Money-Saving Tips For Transitioning to a Single Income


There are countless assumptions when it comes to parenting and motherhood. Some may prove to be true, but many are false. For example, some people hear the term “stay at home parent” and assume that person’s spouse must make really great money, or that they inherited really great money, but this isn’t always the case.

I started staying home with my son recently. After realizing there were more cons than pros to staying in my previous role, I put in my two week notice. We are now relying solely on my husband’s income. We are fortunate in the fact that we’re able to make this work… But we do have to make it work; our lifestyle had to be adapted. And I’m not talking about just skipping a Starbuck’s run or two. The truth is, most parents, whether working or not, likely have to make financial changes once their family increases in size. Here are some ways we’ve adapted in order to make one income work for the time being.

1. Cut cable. It’s not me… It’s you, cable companies. You charge too much! The amount of money we were spending on cable was silly, especially since we’re mostly avoiding screen time (I say “mostly” because football is back and hockey is coming soon) when our baby is around (aka always). With Netflix, Hulu and others, television entertainment options are plentiful.

2. Eat what you have. I love grocery shopping. I love buying food and trying new ingredients, but sometimes that means I have three cans of garbanzo beans in my pantry (like now) and no garbanzo plan. When trying to save money, reducing grocery costs can be so helpful. So assuming food isn’t spoiled, eat it! I’ll happily accept your garbanzo bean recipes, by the way…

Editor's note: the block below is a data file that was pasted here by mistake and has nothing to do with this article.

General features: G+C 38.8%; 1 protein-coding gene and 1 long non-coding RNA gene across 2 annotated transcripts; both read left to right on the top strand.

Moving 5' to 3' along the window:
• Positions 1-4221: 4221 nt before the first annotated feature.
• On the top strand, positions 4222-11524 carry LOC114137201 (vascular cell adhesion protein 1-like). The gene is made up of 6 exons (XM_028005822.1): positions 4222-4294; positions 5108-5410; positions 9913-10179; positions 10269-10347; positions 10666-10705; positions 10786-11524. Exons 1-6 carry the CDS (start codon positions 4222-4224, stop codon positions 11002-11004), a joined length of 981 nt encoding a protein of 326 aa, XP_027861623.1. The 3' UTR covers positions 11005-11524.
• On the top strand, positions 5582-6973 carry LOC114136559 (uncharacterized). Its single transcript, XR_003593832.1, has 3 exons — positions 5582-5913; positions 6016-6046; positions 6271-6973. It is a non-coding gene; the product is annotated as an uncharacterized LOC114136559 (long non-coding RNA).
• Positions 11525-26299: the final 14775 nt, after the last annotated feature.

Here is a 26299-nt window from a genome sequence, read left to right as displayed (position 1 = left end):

3. Assess all your recurring expenses. Maybe you’ve had the same car insurance for years and just renew it automatically without shopping around. Maybe you are using a credit card with an annual fee and could find a free option. Shop around for other options.

4. Try new brands. Cheaper brands. Having a child or children ensures multiple recurring costs like diapers and clothes. You may have your brand preferences, but switching might make sense. Generic or store brand diapers are cheaper than name brands and often are just as reliable. And while cute, boutique-style kids clothes are so fun, cheaper brands (like Carter’s) offer similar styles and smaller price tags.

5. Consume cheap entertainment. The Indianapolis Children’s Museum and Indianapolis Zoo are fun but can also get pricey. Try out what Indianapolis has to offer for no or low costs. Fall is a great time for this, with free pumpkin patches or orchards on all sides of the city. The library downtown also has a fantastic children’s area with toys and interactive stations. It’s free (except parking) and there’s a coffee shop inside – a plus for mom.

The truth is no matter how many cuts are made, having one parent stay home isn’t feasible for all (and also not desirable for all). But for those who want to make it work, or are up for trying, hopefully these tips can help.

What money saving tips would you add?